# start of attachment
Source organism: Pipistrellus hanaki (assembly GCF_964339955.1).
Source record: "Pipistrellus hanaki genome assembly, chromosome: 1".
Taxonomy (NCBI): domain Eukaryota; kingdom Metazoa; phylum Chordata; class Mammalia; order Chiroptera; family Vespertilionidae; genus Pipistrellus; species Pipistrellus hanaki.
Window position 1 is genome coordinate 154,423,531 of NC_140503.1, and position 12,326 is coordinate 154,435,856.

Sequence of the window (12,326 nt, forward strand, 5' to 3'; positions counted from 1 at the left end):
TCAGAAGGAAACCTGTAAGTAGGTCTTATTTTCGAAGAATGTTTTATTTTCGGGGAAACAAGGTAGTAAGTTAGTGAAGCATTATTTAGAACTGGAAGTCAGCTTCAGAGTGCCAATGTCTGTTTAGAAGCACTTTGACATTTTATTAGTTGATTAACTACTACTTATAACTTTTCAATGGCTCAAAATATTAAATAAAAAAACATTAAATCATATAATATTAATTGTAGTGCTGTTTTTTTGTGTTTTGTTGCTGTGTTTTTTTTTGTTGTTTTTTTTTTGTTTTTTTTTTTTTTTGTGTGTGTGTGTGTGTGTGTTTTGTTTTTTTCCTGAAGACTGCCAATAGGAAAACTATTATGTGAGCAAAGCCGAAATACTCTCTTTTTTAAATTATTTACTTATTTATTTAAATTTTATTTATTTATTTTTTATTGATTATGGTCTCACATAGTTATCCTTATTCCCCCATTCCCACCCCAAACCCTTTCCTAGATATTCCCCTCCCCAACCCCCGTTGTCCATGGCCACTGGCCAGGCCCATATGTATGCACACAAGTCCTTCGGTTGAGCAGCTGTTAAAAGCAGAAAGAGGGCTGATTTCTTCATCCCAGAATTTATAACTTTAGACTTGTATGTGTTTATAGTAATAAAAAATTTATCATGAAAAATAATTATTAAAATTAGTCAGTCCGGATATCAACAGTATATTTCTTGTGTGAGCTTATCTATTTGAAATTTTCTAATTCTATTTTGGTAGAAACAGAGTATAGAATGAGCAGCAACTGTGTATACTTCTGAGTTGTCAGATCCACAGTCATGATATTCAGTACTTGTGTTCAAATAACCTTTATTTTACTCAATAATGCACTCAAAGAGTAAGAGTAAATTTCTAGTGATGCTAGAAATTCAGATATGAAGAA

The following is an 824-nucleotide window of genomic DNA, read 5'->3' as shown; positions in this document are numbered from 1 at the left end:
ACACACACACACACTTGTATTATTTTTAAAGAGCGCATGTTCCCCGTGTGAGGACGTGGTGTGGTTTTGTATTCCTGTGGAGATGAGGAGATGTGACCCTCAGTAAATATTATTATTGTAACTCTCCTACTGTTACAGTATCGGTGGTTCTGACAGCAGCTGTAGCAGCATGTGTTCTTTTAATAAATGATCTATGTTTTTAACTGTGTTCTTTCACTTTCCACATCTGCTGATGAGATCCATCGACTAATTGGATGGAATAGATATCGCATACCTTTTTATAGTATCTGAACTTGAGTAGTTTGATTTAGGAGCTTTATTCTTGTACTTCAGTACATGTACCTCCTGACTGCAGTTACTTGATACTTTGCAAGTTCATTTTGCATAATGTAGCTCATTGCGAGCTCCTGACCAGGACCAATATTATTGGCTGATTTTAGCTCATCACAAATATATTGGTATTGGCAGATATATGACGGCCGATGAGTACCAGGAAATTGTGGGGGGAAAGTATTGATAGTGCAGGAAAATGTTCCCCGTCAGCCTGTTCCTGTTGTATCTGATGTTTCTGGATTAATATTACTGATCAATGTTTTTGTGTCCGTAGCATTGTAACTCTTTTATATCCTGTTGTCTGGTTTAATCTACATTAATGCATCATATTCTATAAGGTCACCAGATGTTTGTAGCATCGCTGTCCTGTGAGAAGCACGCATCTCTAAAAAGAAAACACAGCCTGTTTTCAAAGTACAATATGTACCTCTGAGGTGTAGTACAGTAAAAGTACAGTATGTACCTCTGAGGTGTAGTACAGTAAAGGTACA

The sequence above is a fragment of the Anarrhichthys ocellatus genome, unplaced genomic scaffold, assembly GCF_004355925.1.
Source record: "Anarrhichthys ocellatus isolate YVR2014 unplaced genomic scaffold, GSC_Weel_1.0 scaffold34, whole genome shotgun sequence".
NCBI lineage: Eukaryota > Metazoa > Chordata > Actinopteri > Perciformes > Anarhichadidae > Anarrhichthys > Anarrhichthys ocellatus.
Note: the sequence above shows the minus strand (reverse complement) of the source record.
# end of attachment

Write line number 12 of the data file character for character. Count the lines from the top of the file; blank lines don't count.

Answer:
Note: the sequence above shows the minus strand (reverse complement) of the source record.